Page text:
Investing in getting your church or place of worship a swing set is a great move! It helps moms and dads hang out after the service in peace as the children play.

While some of these questions will tie into my Church Swing Set Safety Post, this list will hopefully help you avoid drama within your church and have a great experience.

“Where is the swing set going to be located?”

This seems obvious, but the location is a very important safety factor. Parents will feel nervous if it is too far away from the church. It asks for trouble if it is too close to the parking lot. Also, having the playground out of clear lines of sight is not a good idea.

Choosing a location that the parents are comfortable with is important. There may be some louder voices saying this location is better than another, but you need to filter them out to hear what the parents are concerned about. Their children will be using the swing set, and if mom and dad do not feel at peace, then the playground may sit empty.

“Who is responsible for child safety?”

You can explore this idea more in-depth on my Safety Tips blog post, but this question is critical. Before the playground is installed, the church should have fully discussed who is responsible for maintenance, how the children will be monitored, what the rules are, and what to do if a problem arises.

While I do not want to deal with fear-mongering, we live in strange times. It is far better to be overly cautious, especially when the safety of your children and your church’s reputation is on the line. Above all, if something happens on the playground, ensure it gets reported to the proper authorities.

Doing things like installing a good fence, having proper lighting, and assigning Sunday Monitors will go a long way in preventing accidents.

“Will the community use the playset as well?”

This one can catch people off guard. Parents with kids will want to use a nice, beautiful playground.

Deciding your stance on people using the playground on non-Church days is far better. Are you good with anyone using it whenever? If you are, there are several things you should do, such as making sure to display proper age ranges, playground rules, and “Use At Your Own Risk” signs.

This is a good question to ask those responsible for your liability insurance. Knowing what you plan to do ahead of time will help determine the fencing, lighting, and security you will use for your playground.

While you must do what is best for your situation, I would encourage you to consider using your playground to bless the local community. It would foster goodwill if the locals knows anyone could use the playground.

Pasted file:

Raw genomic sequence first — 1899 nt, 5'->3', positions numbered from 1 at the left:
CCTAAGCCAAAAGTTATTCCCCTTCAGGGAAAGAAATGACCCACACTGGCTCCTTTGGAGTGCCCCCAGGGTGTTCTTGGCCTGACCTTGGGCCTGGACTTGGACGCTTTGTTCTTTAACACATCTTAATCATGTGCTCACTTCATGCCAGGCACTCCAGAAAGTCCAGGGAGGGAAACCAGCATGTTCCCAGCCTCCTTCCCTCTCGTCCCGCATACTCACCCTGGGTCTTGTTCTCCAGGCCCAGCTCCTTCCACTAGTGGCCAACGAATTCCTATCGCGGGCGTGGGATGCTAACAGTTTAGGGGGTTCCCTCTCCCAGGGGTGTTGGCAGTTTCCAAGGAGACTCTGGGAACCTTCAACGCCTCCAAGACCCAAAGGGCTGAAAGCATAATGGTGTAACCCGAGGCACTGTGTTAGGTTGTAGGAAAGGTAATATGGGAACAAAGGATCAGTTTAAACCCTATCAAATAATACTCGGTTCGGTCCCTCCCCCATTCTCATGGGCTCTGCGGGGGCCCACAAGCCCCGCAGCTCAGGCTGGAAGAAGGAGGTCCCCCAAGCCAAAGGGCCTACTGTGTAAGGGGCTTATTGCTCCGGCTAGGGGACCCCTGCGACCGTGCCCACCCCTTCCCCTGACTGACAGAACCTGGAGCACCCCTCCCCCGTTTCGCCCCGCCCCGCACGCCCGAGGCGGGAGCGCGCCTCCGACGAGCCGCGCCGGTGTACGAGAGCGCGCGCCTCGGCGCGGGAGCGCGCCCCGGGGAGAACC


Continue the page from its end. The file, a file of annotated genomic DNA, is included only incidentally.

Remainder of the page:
“What does my liability insurance, operation guidelines, etc., require for certification?”

The big question here is whether you need a commercial-grade playground or can use a residential-grade playground. While King Swings offers both types, it is on you to do your research to determine which you need.

The main difference is that commercial-grade playgrounds are built to meet ASTM codes and can pass an inspection. Often, your liability insurance will require your playground to meet those codes.

“Does our budget include lighting, security, fencing, etc.?”

While it is easy to discover the cost of a swing set, what can drive the cost up is suddenly needing to add things to the project.

Thoroughly planning out every detail will help you stay on budget. Are you going to install lights around the playground? If so, who is going to do that? What about a security system? Who is going to install that?

Of course, depending on the skills of your congregation, you may be able to do a lot of this on church work days, but making sure you have a cost and plan for every single item before moving forward puts the project on solid ground.

“Are there any local city ordinances or regulations we need to know?”

I can’t stress enough the need to do your homework. There may be city regulations about all playgrounds need to be accessible and inclusive. A little research saves a lot of frustration.

This list is not exhaustive; it is meant to be a little spark to get you started. Listed below are more questions that you should be answered before starting a playground project.

“How are we going to raise funds?”

“How are we going to prevent vandalism?”

“How will this affect our insurance? We will need to get additional coverage?”

“What age range should the playground be built for?”

“How many children will typically use it? What is the max number of children? (Think summer VBS or an event where the number of children spike)”

“What playground surfacing should we use?”

“What are the rules/expectations for children when using the set? For teens of the church and the playground?”

Answering all of the above questions will help prevent drama later on. If this is helpful, you can compile your questions regarding our playgrounds and email them to us. We can carefully explain each answer so you can return to the committee with all the knowledge.

Justin Doutrich

Dad to three kids, Justin knows how important it is for children to get lots of physical exercise. His time as a school teacher reinforced that idea. He is passionate about creating fun, enjoyable playgrounds that are safe but full of learning opportunities.

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